Every industry has seen the impact of the digital revolution and retail is no exception. Traditional retail is morphing, in an attempt to go beyond yet another frontier. This is happening quickly in NYC, where residents live a fast-paced, constantly-evolving lifestyle, but it is also apparent on a national level. In 20 to 30 years, I believe that traditional retail, or at least the retail as we know it, will become extinct. With that, the storefronts are also sure to find new meanings – as places of service, sports and entertainment, or as conversions to residential uses.
The communication between consumers and manufacturers has traditionally taken place through an intermediary. That intermediary is more often than not a retail storefront, where people buy goods. Retail is the middleman. The trend of the decade being technology disrupting the industry, as behemoths like Amazon and Jet.com take over, leave the middleman in a spot where re-invention is key to survival and future growth. Many speculate that retail as we know it will soon become nonexistent and that people will purchase their goods online, exclusively, given how they are increasingly already doing so. The behavior that mandates the change and transformation is already in place.
Just some 30 years ago or so, people were buying their meat from a butcher and bread and baked goods from a bakery. That face of retail transformed, as less specialized grocery stores took over. The transformation of the day sees buyers of produce and groceries increasingly using services such as Fresh Direct, its sped-up sister project Foodkick, Intsacart, Whole Foods (now Amazon), Amazon Prime Pantry and alike to buy their food. Retail in all of its facets is clearly feeling the pressure of the digital world.
Recent large retailers closing stores, for instance, in the NYC area include Lowe’s, Target, Toys R Us, Mattress Firm and National Wholesale Liquidators. Smaller ones such as Rocking Horse Cafe, Petite Abeille, Signal Gallery, Hotbed for Vanguard Art, Brooklyn Star and Videology have also had to close their doors. J. Crew, Abercrombie & Fitch, Sears, GNC, Best Buy, Lord & Taylor, Macy’s, J.C. Penney, Gap, Banana Republic and many others are considering or have announced shutting down underperforming locations, most citing declining profitability and a shift in focus to digital opportunities.
One reads the previous paragraph and understands that for some major retail names - transformation can’t come quickly enough.
There are exceptions to every rule, even to the rules written by a shrinking industry. Service (to a degree), sports and entertainment businesses are expected to continue to occupy physical spaces – given how provision of their service would not be (entirely) possible in digital form. People will continue to want to get massages or facials at spas. They will need to have their haircut, their nails manicured and pedicured. People will need to have their clothes cleaned, pressed – although even in this micro industry, changes are looming with larger warehouses having come to play, where our clothes are sent away for a spruce up, and delivered back to us directly without much need for a middleman. People will continue to need a dentist, a physical therapist, or to try on and purchase eyeglasses. Think physical! Will your attorney need a storefront? Your accountant? Your mortgage broker? Your banker? Will you be able to digitally swim? People will continue to want to socialize – so good news remain on the horizon for storefronts occupied by bars, restaurants (neither one formerly a favorite of a commercial landlord), children’s gyms and party places, bowling alleys, theaters, fine art galleries. Even the survivors of the transformation will not remain unaffected by the trend – restaurants will need to be innovative and forward-thinking in their concept and culinary fares, as we have seen an influx of smaller local-owned restaurants shut their doors. Ultra high-end fashion retailers may also survive the digital shopping revolution, but not entirely unscathed.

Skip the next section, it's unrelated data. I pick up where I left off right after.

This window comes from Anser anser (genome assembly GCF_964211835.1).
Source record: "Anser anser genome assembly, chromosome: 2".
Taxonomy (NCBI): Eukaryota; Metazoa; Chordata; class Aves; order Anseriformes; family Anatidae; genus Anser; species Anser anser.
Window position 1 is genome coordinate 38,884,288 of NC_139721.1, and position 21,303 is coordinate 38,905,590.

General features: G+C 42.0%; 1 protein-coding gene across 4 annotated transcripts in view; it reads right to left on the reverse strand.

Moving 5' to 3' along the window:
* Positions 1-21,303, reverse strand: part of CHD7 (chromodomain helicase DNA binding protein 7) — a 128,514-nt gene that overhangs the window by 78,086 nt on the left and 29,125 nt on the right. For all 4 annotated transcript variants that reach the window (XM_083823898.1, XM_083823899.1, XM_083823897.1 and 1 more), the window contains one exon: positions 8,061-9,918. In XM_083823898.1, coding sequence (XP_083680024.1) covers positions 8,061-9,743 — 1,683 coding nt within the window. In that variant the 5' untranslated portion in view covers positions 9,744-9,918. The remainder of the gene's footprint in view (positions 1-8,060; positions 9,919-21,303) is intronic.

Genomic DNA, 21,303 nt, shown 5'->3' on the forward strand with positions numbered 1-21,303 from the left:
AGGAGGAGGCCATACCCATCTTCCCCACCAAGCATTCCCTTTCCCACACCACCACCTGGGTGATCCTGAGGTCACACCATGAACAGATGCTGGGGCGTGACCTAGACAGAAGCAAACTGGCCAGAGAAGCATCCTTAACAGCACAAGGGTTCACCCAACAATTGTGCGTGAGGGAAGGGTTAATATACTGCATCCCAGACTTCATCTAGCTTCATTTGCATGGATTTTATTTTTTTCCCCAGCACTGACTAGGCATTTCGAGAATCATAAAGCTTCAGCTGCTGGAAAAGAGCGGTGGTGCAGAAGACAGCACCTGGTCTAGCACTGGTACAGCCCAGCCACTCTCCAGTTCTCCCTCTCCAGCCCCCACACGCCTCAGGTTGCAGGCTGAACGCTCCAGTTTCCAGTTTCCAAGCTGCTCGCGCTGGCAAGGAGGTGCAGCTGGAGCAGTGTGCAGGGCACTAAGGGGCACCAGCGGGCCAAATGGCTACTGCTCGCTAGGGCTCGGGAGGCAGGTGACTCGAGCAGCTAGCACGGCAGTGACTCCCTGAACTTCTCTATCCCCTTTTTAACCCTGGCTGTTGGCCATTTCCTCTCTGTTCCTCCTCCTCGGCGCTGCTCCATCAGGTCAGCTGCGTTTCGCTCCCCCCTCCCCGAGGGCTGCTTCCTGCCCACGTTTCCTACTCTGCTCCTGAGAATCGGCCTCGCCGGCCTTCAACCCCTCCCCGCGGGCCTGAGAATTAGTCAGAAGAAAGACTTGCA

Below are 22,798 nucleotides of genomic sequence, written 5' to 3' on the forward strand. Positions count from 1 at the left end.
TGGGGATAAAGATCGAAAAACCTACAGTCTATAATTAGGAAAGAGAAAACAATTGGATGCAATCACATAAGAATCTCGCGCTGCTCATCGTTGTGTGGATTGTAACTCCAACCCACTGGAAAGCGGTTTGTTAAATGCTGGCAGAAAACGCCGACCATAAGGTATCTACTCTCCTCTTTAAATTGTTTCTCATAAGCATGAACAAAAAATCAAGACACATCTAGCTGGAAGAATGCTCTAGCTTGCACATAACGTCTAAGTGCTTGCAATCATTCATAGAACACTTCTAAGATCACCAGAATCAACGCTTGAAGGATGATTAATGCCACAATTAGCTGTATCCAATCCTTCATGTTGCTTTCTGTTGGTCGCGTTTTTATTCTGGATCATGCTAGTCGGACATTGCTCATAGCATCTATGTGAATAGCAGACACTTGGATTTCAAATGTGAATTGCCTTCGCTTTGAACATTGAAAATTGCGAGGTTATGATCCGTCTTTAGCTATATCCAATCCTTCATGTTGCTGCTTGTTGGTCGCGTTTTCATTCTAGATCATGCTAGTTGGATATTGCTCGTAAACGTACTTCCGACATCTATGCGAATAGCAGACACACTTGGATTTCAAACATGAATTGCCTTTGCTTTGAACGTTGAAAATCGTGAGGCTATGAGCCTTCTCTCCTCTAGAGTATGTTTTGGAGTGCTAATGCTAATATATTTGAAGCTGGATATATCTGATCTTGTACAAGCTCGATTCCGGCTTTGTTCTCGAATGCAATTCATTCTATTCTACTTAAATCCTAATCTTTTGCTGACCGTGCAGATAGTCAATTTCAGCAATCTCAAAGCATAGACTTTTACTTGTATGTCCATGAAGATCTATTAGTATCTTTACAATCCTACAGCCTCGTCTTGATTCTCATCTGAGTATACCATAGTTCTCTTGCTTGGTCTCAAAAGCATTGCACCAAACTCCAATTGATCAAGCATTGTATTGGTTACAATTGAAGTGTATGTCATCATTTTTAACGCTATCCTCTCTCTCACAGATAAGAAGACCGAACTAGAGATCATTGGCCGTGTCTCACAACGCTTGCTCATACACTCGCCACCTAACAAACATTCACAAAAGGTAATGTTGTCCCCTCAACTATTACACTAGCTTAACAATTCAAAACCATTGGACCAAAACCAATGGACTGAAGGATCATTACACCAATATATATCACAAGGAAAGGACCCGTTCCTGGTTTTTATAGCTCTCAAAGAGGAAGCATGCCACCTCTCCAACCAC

And how will this affect the startup, the mom-and-pop wannabe entrepreneur? Will most simply give up their dream for brick-and-mortar business ownership and operation? Probably not, but they will also need to be aware of the changing retail landscapes.
If you are an entrepreneur, it is important to make sure your business model is going to be ready for the future. Look 30 years down the line to see if what you are providing is still relevant. If you are thinking about selling trinkets or everyday clothing at a profit to the passer-by on a side street in NYC – maybe… think again. Understanding the trend, and being able to see the relevance of your offer down the road, is becoming increasingly important as technology continues to transform so many industries.
At Ideal Properties Group, we know the importance and impact of technology. From our launch in 2007, we have focused on building a technologically-innovative infrastructure and platform for our firm. In a way, this came easy, since we were originally a digital entity, one that only later brought its brand into physical storefronts in Brooklyn and Manhattan. We continue to embrace new technologies – such as incorporating the iBeacon technology into our marketing efforts, whereby we are using beacons to help our customers further connect with Ideal’s residential and commercial real estate inventory and staff. For us, just like for all today’s businesses, it is imperative to see – prior to further research and deployment – how technology can be an asset and how it can be leveraged.
For anybody who owns, runs and operates a business in NYC, the question always was… and it always should be: what is next? It is important to continually and critically asses what is happening in your industry and make sure you are ready for whatever may come.
Aleksandra Scepanovic is a managing director at Ideal Properties Group, Brooklyn, N.Y.